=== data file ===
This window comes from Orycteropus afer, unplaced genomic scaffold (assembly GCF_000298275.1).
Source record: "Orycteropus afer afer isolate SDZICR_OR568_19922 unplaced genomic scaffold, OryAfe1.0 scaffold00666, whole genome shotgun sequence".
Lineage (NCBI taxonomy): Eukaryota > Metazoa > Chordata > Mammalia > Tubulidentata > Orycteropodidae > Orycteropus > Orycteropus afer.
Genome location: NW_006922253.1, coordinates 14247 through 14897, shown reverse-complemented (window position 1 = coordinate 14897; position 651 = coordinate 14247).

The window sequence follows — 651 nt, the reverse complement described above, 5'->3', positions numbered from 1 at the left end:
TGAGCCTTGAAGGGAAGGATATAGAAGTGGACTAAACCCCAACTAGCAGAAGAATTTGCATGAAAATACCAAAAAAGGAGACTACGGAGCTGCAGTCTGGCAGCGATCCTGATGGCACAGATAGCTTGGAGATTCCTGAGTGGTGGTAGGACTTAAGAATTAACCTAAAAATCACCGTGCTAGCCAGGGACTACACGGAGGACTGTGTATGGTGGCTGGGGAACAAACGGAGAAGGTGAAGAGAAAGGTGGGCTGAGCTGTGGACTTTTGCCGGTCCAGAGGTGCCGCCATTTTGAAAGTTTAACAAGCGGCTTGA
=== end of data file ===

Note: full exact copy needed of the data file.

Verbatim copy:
This window comes from Orycteropus afer, unplaced genomic scaffold (assembly GCF_000298275.1).
Source record: "Orycteropus afer afer isolate SDZICR_OR568_19922 unplaced genomic scaffold, OryAfe1.0 scaffold00666, whole genome shotgun sequence".
Lineage (NCBI taxonomy): Eukaryota > Metazoa > Chordata > Mammalia > Tubulidentata > Orycteropodidae > Orycteropus > Orycteropus afer.
Genome location: NW_006922253.1, coordinates 14247 through 14897, shown reverse-complemented (window position 1 = coordinate 14897; position 651 = coordinate 14247).

The window sequence follows — 651 nt, the reverse complement described above, 5'->3', positions numbered from 1 at the left end:
TGAGCCTTGAAGGGAAGGATATAGAAGTGGACTAAACCCCAACTAGCAGAAGAATTTGCATGAAAATACCAAAAAAGGAGACTACGGAGCTGCAGTCTGGCAGCGATCCTGATGGCACAGATAGCTTGGAGATTCCTGAGTGGTGGTAGGACTTAAGAATTAACCTAAAAATCACCGTGCTAGCCAGGGACTACACGGAGGACTGTGTATGGTGGCTGGGGAACAAACGGAGAAGGTGAAGAGAAAGGTGGGCTGAGCTGTGGACTTTTGCCGGTCCAGAGGTGCCGCCATTTTGAAAGTTTAACAAGCGGCTTGA